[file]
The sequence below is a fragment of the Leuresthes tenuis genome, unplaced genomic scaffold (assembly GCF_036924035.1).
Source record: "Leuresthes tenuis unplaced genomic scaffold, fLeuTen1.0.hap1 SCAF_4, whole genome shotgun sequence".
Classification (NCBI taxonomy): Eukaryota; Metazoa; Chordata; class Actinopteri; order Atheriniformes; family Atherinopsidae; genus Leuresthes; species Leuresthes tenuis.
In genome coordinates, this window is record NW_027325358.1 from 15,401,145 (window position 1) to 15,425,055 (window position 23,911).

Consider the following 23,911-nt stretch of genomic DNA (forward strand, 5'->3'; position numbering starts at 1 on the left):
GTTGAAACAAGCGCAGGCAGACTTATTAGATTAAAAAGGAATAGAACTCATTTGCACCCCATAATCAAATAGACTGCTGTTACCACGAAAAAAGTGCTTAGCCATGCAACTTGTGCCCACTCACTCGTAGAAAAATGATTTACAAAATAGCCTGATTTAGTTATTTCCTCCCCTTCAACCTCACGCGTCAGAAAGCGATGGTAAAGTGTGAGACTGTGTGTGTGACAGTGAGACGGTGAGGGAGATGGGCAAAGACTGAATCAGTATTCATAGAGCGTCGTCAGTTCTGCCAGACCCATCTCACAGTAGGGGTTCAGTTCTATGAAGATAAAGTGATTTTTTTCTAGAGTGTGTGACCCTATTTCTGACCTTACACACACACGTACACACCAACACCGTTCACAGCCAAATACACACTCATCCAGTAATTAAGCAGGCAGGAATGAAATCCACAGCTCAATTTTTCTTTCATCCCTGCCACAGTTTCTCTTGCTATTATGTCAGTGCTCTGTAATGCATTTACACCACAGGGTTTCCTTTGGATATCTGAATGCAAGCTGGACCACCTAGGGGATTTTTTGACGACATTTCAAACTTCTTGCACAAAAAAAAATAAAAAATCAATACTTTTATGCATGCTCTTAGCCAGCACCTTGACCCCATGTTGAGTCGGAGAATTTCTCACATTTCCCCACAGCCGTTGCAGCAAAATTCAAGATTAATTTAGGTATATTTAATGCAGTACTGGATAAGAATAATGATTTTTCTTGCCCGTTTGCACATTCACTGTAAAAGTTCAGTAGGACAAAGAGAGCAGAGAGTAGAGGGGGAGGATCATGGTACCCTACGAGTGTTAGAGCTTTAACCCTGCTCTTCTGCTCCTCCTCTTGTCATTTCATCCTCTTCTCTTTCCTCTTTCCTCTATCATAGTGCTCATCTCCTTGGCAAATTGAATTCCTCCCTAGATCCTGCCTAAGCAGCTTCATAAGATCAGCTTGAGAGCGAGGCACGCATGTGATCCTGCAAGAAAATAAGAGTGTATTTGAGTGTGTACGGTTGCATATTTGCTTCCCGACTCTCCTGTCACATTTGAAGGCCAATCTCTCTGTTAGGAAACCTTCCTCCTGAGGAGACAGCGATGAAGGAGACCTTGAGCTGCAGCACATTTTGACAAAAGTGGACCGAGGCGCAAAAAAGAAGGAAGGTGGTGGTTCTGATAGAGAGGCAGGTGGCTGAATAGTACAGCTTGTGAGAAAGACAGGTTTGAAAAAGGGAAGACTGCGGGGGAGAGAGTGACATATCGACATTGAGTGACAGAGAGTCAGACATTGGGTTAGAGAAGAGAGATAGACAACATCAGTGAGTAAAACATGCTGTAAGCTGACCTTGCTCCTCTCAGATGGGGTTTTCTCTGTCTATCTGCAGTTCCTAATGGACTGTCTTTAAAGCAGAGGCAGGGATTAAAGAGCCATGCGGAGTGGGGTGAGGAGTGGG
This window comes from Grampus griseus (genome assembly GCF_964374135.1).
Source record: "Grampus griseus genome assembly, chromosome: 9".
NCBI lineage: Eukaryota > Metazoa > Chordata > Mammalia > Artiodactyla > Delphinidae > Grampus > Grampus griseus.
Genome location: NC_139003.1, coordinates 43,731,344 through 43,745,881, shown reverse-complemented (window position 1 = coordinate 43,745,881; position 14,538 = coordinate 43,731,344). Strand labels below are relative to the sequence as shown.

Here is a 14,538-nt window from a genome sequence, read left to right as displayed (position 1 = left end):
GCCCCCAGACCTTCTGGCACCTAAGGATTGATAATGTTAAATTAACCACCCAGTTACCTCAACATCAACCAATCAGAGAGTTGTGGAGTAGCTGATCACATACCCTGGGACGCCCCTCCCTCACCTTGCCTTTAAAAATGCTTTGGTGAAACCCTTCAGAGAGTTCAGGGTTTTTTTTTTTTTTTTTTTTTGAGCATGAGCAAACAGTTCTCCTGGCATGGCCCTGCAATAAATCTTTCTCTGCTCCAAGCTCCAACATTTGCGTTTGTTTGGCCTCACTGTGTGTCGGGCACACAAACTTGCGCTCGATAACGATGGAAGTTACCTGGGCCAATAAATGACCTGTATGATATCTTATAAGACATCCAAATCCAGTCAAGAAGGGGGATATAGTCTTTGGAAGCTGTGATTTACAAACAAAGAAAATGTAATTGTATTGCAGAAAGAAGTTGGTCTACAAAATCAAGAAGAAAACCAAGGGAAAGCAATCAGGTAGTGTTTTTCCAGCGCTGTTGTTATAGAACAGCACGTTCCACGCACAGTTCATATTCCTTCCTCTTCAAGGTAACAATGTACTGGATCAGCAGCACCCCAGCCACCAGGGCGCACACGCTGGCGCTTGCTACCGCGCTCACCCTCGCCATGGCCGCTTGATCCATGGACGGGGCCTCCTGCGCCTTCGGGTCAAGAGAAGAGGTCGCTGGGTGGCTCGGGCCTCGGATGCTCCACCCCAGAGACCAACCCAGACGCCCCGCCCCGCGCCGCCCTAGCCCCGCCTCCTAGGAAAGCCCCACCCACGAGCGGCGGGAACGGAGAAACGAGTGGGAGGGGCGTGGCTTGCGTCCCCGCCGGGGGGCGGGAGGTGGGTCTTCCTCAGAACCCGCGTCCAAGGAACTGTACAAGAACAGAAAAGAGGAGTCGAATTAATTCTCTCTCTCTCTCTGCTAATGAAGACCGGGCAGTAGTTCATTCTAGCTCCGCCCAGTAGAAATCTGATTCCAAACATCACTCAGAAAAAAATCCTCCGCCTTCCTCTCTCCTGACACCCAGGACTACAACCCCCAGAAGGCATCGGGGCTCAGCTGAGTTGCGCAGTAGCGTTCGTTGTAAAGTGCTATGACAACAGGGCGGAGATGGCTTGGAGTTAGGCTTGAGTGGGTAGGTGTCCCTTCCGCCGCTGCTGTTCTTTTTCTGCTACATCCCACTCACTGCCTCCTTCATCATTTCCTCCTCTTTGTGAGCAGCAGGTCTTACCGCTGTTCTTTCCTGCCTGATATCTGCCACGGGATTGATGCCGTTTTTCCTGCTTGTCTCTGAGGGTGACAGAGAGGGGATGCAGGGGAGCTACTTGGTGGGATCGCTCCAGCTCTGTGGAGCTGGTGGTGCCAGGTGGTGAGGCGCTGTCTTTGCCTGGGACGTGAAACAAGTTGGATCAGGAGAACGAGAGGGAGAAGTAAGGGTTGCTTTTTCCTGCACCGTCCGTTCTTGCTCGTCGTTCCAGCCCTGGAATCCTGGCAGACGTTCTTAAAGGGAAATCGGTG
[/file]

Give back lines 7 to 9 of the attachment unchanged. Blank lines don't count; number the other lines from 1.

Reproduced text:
This window comes from Grampus griseus (genome assembly GCF_964374135.1).
Source record: "Grampus griseus genome assembly, chromosome: 9".
NCBI lineage: Eukaryota > Metazoa > Chordata > Mammalia > Artiodactyla > Delphinidae > Grampus > Grampus griseus.